For many gardeners, flowering vines belong at the base of a trellis, arbor or pergola; they don’t belong in containers. However, many beautiful flowering vines exist for containers that fill the garden with fragrance and color for weeks on end. Yes, you must provide these plants with a climbing structure, but that’s surprisingly easy to do when growing in containers.
Growing Flowering Vines in Containers
Because all the flowering vines I introduce later in this article can grow quite large over the course of a single season, choosing the right container is of great importance when growing these flowering vines for containers. Ideally, the pot you select should hold at least 10 to 12 gallons of potting soil. Make sure there’s a drainage hole in the bottom of the pot and fill it with the highest quality potting soil you can afford mixed with compost. Or, make your own potting soil using one of these recipes.
Once your container is filled with potting mix, but before planting your flowering vine, set up your support structure. There are several ways you can keep flowering vines for containers growing upright, but these three are my favorites.
1. A Tomato Cage: Purchase a metal, cone-shaped tomato cage at the garden center. I like to use the ones that come in pretty colors. Choose one with an upper ring diameter slightly smaller than the diameter of your container’s top rim. Flip the cage upside down, so the upper ring sits just inside the pot’s rim and the metal “legs” of the tomato cage stick up. Tie or hot glue the loose “legs” together at the top to form an upside down ice cream cone-shaped teepee for your vine to grow up. Pin the teepee in place with landscape pins stuck into the soil over the cage’s wire, or use a central wooden stake pushed down into the soil at the center of the pot. Once the teepee is secured, it’s time to plant the vines around its base.
2. A Ladder: The second support system that works well when growing flowering vines for containers is an old ladder or a homemade ladder-like structure made from bamboo poles. The ladder or ladder-like structure‘s legs sit on the ground, forming an “A” over the top of the container. As the vines grow, train them to ramble up the ladder. Eventually the entire structure will be covered with flowers.
3. A Trellis Against a Fence or Structure: A third and final way to support container-grown flowering vines is to put the pot against a fence or building and attach a trellis to the building or fence. It can be something as simple as chicken wire screwed to a fence panel, or as elaborate as a flat, lattice-like trellis attached onto the side of your shed or house. Keep the pot close to the climbing structure and train the vines to climb up it.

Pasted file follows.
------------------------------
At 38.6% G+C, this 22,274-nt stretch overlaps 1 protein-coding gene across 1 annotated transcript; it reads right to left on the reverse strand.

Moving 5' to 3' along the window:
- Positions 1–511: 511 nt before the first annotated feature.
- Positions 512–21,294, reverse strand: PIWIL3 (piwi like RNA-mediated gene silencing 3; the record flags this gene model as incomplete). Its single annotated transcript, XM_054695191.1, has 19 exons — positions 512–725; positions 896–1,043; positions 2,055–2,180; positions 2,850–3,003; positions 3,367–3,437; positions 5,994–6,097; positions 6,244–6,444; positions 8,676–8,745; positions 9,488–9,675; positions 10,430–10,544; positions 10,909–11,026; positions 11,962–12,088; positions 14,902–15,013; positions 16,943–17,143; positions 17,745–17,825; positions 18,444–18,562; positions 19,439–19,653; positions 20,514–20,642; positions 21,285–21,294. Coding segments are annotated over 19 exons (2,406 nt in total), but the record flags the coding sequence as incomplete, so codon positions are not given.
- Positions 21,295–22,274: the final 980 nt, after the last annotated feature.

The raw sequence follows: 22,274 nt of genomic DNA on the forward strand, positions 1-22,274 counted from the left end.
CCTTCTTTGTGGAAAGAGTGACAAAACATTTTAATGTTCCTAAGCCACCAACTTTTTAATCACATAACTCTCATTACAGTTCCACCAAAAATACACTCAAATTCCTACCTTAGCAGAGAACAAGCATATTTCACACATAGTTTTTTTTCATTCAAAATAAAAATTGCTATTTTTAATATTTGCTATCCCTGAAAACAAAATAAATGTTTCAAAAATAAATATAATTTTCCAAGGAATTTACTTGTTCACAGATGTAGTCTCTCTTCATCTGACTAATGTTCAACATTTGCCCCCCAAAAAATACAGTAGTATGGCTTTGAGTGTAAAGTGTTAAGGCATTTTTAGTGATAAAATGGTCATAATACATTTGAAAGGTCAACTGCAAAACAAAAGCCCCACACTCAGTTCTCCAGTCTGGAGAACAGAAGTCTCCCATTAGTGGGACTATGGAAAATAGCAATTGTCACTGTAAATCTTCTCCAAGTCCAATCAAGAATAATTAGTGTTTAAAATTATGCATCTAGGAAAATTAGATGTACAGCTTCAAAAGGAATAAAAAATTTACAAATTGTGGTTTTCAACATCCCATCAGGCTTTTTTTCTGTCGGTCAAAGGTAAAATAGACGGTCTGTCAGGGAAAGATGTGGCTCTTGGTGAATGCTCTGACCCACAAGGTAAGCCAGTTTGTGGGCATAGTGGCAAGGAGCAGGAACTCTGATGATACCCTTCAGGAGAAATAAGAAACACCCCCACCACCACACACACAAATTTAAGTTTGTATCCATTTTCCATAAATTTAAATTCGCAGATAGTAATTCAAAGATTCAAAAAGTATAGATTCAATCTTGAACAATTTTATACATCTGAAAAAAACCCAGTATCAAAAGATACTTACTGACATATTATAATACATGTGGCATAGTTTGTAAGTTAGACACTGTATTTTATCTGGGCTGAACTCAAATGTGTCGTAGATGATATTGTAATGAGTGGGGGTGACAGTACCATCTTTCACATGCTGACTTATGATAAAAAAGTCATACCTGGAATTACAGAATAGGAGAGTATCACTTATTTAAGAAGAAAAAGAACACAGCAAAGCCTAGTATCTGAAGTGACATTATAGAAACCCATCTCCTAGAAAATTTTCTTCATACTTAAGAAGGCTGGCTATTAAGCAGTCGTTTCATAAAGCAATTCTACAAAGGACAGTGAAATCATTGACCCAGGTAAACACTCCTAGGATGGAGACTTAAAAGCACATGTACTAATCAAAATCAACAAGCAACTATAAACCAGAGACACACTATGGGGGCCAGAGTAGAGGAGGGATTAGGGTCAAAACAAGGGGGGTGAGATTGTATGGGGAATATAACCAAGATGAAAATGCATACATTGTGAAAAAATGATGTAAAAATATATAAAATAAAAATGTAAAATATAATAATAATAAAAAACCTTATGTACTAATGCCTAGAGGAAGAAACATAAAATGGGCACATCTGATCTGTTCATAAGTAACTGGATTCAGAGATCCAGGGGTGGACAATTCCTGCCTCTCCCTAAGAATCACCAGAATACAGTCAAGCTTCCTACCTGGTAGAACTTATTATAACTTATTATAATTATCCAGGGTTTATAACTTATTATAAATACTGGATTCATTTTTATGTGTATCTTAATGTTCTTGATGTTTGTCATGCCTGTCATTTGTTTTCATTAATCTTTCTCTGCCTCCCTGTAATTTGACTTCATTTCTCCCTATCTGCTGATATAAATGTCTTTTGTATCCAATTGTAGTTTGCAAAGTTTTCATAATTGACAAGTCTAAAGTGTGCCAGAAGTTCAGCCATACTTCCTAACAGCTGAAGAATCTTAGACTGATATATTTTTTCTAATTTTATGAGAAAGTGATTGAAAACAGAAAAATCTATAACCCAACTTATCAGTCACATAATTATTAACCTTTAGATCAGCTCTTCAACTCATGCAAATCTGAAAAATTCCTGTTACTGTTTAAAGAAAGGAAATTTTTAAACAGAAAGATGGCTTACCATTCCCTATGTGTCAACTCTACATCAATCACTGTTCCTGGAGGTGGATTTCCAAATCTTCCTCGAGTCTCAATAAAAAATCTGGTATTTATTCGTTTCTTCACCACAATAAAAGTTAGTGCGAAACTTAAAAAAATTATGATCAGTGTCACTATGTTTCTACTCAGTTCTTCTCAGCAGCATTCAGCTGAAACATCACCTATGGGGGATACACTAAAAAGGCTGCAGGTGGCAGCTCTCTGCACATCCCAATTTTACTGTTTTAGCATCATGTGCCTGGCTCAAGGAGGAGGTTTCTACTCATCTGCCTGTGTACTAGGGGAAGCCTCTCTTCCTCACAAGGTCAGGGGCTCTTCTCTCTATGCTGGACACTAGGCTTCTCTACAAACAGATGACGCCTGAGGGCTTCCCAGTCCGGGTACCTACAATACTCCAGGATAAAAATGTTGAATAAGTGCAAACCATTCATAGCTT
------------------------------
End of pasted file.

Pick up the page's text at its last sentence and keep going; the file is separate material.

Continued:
There are, of course, many other ways to support flowering vines for containers, but these three seem to work the best for me.
The Best Flowering Vines for Containers
Now that your pot is ready for planting and your climbing structure is ready to roll, it’s time to decide what flowering vine to grow. Here are four vines that perform beautifully in containers and fill it with blooms in short order. All are best for full sun conditions and they’re easy to start from seed or by planting nursery-grown transplants.
1. Mexican Flame Vine (Senecio fonfusus): This annual vine is fast growing and incredibly floriferous. The flowers are daisy-like and bright orange. The entire plant is smothered in blooms until frost. This flowering vine loves heat so the pot will do quite nicely even on a hot asphalt driveway, as long as it receives ample water.
2. Black-eyed Susan Vine (Thunbergia alata): Of all the flowering vines for containers, this one is a personal favorite. I spied it a few years ago growing up a wall in Quebec City, Canada and I was blown away. The most common variety bears yellow flowers with a dark center, but the plant also comes in orange, pink, white and carmine red. Another fast-growing annual vine, the hummingbirds love this one, too.
3. Cup and Saucer Vine (Cobaea scandens): With pale pink to lavender, bell-shaped flowers, the cup and saucer vine is a bit more subtle than the previous two choices, but this annual vine is so very lovely in cottage gardens and in pots on country patios and decks. This vine looks especially lovely in the evening, when the pale flowers glow.
4. Purple Bell Vine (Rhodochiton atrosanguineus): Pendulous, purple, narrow, bell-shaped flowers drape from the vines of these plants, creating a truly unique showpiece for your container garden. The upper cup of the flower is pinkier in color while the narrow inner bell is deep purple. The stems are thread-like and delicate, but this is one of the toughest flowering vines for containers when it comes to its tolerance of both heat and drought. The leaves are heart shaped and a beautiful green.
No matter which of these flowering vines for containers you select, prepare for big blooms for weeks to come.